Authors Louis Russo and Jacqueline L. Bonneau from Patterson Belknap share this useful article on eDiscovery.

I spoke to my colleague Bradley Koehler about this and we discussed how last month, the New York State Unified Court System adopted new rules and guidelines for eDiscovery.

Here are our takeaways from the changes:

  • First, the rules encourage parties to meet and confer to share information and seek creative opportunities to increase the speed and efficiency of ESI production. This may take the form of conducting phased discovery, which involves prioritising the most relevant Custodians and search terms most likely to yield the highest concentration of responsive material. Additionally, parties who are using search terms to identify ESI for production should review a random sample of documents from search terms returning a comparatively high proportion of unique hits to assess the relevance of those documents and to aid in potential revisions to search terms.
  • Second, the amended rules now include language similar to the proportionality requirements of FRCP Rule 26(b)(1) which involves tailoring requests to weigh the burden and cost associated with conducting preservation and discovery of data sources against the benefit to the case. The rules advise that if a requesting party is willing to foot the cost associated with a discovery exercise that a producing party is claiming is disproportionate, then the court may deny or modify that the producing parties’ burden claim.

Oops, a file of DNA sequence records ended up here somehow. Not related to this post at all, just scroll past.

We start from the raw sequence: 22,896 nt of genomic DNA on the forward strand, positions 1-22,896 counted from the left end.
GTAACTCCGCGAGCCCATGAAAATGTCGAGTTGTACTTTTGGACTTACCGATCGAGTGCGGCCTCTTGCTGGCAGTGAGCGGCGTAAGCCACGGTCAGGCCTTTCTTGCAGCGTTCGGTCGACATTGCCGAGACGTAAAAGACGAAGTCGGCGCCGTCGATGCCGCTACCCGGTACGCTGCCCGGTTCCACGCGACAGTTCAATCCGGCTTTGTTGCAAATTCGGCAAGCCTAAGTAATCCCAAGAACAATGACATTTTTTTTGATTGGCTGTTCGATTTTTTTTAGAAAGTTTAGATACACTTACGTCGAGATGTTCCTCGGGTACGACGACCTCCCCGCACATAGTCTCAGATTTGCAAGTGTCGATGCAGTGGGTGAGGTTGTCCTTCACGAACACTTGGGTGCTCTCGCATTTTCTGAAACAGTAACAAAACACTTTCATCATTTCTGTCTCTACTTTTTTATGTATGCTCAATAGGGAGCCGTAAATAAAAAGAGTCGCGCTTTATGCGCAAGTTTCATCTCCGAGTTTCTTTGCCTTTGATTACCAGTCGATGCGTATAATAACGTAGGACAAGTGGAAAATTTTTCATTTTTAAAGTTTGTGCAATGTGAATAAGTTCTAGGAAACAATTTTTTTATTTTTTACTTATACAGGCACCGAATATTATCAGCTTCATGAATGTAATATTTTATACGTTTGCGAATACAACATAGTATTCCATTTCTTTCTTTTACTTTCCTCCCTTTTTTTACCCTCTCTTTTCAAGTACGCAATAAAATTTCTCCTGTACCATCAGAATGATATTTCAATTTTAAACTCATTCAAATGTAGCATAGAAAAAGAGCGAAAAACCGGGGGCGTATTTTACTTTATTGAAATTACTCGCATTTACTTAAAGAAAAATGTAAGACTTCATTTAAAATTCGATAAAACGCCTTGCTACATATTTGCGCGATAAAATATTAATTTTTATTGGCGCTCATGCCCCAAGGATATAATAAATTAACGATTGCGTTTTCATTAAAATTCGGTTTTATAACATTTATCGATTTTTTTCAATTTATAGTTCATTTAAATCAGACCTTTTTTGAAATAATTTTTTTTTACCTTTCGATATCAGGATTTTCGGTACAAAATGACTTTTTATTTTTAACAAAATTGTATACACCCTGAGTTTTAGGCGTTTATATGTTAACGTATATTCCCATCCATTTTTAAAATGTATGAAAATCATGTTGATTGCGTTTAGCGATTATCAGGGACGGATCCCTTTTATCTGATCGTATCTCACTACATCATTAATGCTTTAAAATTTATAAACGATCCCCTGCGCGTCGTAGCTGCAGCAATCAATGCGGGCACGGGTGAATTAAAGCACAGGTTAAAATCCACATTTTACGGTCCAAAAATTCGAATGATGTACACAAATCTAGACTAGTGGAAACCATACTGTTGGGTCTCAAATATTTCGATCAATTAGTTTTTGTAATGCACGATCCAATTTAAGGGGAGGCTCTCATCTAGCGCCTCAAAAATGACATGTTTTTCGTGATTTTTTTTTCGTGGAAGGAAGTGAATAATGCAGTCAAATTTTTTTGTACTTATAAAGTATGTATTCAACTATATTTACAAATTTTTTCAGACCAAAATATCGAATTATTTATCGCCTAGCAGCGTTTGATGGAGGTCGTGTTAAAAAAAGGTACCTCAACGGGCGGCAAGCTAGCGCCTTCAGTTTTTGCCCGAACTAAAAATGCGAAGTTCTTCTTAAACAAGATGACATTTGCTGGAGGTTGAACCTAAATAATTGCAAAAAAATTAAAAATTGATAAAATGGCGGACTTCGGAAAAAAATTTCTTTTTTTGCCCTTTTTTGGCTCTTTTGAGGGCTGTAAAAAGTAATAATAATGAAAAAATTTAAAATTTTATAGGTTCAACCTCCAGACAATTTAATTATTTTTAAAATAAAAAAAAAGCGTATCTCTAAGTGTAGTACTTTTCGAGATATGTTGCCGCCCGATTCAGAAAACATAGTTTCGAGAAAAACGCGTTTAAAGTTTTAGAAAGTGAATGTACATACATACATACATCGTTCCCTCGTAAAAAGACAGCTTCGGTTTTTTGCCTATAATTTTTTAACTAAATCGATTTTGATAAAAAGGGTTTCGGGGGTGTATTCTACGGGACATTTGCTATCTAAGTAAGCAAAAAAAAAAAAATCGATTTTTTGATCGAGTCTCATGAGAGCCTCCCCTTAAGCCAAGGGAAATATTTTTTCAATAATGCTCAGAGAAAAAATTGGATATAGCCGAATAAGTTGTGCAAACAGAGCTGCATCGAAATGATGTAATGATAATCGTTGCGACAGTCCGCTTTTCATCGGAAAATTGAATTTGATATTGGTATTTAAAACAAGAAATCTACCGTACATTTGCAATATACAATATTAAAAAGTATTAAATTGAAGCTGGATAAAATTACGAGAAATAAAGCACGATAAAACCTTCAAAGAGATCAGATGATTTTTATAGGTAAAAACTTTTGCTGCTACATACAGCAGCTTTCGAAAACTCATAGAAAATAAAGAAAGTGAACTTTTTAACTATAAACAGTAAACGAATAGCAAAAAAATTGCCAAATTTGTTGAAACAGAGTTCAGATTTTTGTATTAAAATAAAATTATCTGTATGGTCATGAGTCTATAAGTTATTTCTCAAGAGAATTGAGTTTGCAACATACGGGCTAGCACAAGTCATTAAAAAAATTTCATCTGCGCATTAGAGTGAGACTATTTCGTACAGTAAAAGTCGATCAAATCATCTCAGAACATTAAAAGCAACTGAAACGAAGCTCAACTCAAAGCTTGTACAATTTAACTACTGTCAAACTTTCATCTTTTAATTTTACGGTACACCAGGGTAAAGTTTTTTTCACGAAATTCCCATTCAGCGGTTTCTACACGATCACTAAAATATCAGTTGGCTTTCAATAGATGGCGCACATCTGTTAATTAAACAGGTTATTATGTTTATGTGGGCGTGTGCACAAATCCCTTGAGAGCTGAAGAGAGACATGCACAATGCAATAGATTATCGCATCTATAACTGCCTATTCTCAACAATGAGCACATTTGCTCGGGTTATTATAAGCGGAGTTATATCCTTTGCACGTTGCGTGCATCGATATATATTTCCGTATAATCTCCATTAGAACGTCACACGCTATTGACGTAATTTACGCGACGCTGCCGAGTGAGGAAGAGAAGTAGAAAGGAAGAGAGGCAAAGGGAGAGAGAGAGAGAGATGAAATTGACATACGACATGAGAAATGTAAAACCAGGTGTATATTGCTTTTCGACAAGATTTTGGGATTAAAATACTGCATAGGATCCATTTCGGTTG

• Finally, while the rules do not prescribe specific guidance on familiarisation with the legal and technical aspects of an efficient and legally defensible process, they do reference the involvement of technical and subject matter experts. Further, parties are encouraged to use technology assisted review (“TAR”) to more efficiently identify ESI for production. The rules state that the use of TAR should not be held to a higher standard than the use of search terms or manual review. There is no opinion on whether TAR 1.0 vs. 2.0 should be used, nor what metrics are most suitable to monitor the accuracy of the TAR process, e.g., statistical sample sizes, recall, precision, F1 measures, elusion tests, etc. However, in practice, parties have been more open to using TAR 2.0 (i.e., CAL – continuation active learning) to assist with prioritizing the review of ESI, rather than using TAR for the purpose of forgoing manual review of documents.